8        In reviewing a sentence to determine whether or not discretion has been properly exercised, “there is a presumption that the trial court acted reasonably and the complainant is required to show some unreasonable or unjustifiable basis of the record for the sentence complained of.”  See Ocanas v. State, 70 Wis. 2d 179, 184, 233 N.W.2d 457 (1975).  A sentence is unduly harsh when it is “so excessive and unusual and so disproportionate to the offense committed as to shock public sentiment and violate the judgment of reasonable people concerning what is right and proper under the circumstances.”  Id. at 185.

II.  Inaccurate Information.

9        We separately consider each instance of inaccurate information.  During Rivas’s postconviction hearing, the trial court admitted error[2] as to the four inaccurate statements.  Specifically, as to each identified inaccuracy, the trial court stated:


A.  The number of felonies.

I was under the assumption that Mr. Rivas had five previous felonies….  In the course of the sentencing, without anybody calling it to my attention, I realized my error; and in fact he had four felonies, three of which [were] violent and he had one misdemeanor, possession of a dangerous weapon by a child.


I misspoke initially when I said five felonies but when I sentenced him … there was no question … I knew he only had four felonies and one misdemeanor.


B.  Whether Rivas was a drug dealer.

I mischaracterized Mr. Rivas as a drug dealer … [with] a commodity of pills to sell[.]


I was in error, and the attorneys … immediately called my attention to it.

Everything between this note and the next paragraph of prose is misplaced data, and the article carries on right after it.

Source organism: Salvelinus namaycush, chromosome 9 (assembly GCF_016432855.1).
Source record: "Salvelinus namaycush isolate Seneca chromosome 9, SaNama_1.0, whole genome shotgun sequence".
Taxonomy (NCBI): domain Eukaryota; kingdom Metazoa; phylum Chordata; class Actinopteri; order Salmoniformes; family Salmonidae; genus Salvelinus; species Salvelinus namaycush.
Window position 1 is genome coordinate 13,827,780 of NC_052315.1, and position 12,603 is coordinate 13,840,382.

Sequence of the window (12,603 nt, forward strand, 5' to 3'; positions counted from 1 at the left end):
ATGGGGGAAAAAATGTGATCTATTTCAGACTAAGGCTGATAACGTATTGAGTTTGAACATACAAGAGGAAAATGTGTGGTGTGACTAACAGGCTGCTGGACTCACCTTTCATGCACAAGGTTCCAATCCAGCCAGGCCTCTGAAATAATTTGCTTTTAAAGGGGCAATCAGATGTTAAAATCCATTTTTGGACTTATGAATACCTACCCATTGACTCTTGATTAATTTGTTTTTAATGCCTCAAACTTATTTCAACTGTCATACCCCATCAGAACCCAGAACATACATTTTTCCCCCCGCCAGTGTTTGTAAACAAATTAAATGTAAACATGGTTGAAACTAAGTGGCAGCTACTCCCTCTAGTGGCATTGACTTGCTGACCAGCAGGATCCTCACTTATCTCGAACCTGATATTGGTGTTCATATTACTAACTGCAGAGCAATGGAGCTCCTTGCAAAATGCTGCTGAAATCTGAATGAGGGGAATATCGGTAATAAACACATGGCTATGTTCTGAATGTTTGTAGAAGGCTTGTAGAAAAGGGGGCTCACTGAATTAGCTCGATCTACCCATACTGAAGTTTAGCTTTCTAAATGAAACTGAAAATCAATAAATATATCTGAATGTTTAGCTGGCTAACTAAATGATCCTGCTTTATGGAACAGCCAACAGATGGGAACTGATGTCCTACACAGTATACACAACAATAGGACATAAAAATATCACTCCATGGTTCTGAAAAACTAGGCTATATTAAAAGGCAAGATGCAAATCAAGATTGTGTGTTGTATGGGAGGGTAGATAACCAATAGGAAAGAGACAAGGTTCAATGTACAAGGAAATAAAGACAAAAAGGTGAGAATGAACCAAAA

I read the complaint a little closer and I acknowledged my error …  When I sentenced him I realized he was not a drug dealer.

C.  Whether Rivas was addicted to cocaine and marijuana.

10      At sentencing, the trial court considered a memorandum in an earlier case in which the Department of Corrections sought revocation of Rivas’s conditional release based on an allegation that he consumed marijuana and cocaine.  Based on that information, the trial court said at sentencing that Rivas was “addicted to cocaine [and] … psychologically addicted to marijuana.”  Neither attorney corrected the trial court’s error at the time.  However, during the postconviction hearing, the trial court acknowledged that the Wisconsin Division of Hearings and Appeals found the allegation that Rivas used marijuana and cocaine to be unsubstantiated.  The trial court concluded:  “I was obviously under the mistaken impression that [Rivas] was addicted to cocaine and psychologically addicted to marijuana, I never should have said it.”

D.  Description of the victim.

11      During his sentencing remarks, defense counsel referred to the victim as a “drug addict.”  A few moments later, in its sentencing remarks, the trial court described the victim as a “defenseless” drug addict who “deserve[d] to be protected.”  At the postconviction hearing, the trial court explained that at the time of sentencing, it did not have the police report in which the victim’s intent to resell the pills for a profit was stated, although the report had been available to counsel.  The trial court acknowledged that the victim was “[h]ardly a defenseless drug addict.  And I was obviously in error when I said that in sentencing.”  Neither attorney corrected the error at the time of sentencing.